The thing I'm talking about is diseases in the last half of the nineteenth century. Doc Halliday had tuberculosis and everyone knows it, showing up nearly every time his name is mentioned in a book. But there were several other illnesses that are barely mentioned, excluding TB, small pox, and cholera. Small pox appears regularly in the journals and diaries of travelers heading west, especially during the Great Migration. Cholera is mentioned in many of these journals, too.
One of the worst plagues on the children of the western settlers was diphtheria and along with that scarlatina or scarlet fever. Both these plagues killed many children. And then there were typhoid fever and whooping cough. No cures were available for these illnesses until after the turn of the century or just before. When I was growing up in the 1930's, there was dipththeria in the neighborhood and my mother was always telling me about typhoid fever that could be caught from drinking out of contaminated streams, one of our main sources of water. The 1918 typhoid epidemic ravaged our little town, killing many of the young residents. Scarlet fever was around in the 1940's, but I didn't hear much of it in the 1950's and -60's.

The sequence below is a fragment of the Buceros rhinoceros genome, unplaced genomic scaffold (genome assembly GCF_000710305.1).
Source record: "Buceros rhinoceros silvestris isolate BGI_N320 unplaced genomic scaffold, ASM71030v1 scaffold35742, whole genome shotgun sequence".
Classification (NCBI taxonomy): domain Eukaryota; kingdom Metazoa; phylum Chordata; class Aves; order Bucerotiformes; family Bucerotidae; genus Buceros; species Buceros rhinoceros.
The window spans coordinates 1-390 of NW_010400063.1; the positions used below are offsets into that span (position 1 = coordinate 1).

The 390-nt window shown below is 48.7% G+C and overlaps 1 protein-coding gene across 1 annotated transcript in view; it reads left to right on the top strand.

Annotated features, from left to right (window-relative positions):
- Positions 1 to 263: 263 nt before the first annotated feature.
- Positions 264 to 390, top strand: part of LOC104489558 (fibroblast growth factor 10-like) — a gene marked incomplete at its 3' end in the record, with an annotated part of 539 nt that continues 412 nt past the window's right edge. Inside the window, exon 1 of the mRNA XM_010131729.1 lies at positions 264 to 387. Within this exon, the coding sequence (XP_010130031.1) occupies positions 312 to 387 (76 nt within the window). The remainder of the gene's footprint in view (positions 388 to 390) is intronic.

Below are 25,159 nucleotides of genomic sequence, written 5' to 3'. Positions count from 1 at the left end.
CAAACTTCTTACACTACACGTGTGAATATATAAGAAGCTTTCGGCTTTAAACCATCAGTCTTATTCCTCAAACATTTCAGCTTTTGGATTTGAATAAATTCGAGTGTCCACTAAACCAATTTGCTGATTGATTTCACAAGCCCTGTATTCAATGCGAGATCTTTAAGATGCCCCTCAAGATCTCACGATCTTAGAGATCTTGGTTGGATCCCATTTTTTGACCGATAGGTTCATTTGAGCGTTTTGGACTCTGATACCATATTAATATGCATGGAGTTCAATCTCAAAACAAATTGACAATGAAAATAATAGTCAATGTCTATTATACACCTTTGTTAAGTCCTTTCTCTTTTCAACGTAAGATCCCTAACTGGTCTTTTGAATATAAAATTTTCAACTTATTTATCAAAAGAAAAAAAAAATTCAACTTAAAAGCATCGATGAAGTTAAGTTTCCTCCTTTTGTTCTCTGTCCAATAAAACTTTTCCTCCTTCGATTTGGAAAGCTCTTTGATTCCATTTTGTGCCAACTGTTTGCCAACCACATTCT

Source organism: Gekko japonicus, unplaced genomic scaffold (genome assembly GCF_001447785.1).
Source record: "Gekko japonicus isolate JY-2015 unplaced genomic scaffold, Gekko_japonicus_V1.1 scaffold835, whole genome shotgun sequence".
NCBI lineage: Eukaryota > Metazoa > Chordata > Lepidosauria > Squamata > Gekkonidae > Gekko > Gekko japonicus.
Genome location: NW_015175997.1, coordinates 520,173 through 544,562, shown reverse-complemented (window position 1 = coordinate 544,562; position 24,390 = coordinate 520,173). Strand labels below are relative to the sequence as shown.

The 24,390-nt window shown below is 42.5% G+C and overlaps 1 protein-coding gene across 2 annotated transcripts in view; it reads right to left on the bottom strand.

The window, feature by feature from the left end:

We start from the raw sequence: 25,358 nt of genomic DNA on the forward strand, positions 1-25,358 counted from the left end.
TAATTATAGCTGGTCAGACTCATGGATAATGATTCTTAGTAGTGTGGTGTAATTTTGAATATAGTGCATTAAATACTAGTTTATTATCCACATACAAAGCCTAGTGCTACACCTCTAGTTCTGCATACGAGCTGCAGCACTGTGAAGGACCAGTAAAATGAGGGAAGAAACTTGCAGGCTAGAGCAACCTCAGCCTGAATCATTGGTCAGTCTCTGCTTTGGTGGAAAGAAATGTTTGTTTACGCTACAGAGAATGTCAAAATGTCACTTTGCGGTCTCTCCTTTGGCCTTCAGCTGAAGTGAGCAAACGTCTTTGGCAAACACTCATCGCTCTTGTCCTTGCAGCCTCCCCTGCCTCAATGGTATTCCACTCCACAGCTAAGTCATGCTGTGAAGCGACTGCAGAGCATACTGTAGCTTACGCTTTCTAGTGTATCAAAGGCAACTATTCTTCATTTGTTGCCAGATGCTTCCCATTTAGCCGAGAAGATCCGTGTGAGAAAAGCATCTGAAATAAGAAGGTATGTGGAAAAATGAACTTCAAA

There are a few novels where one of these sicknesses is mentioned, but it didn't seem to be a very popular subject for inclusion in the stories people wrote back then or now for that matter. I'm just guessing but TV shows like Little House on the Prairie had episodes where some kid was dying from one of these diseases and someone was sent for a doctor who showed up just in time to save the patient.
I haven't read anything recently where illness makes up part of a story in a Western, unless it's TB (consumption). I'm not saying that there should be more of it, but that these diseases killed a lot of kids and grownups and maybe could have been included in more stories to make a more complete picture of social and family life. Maybe it's just too gruesome a subject to consider.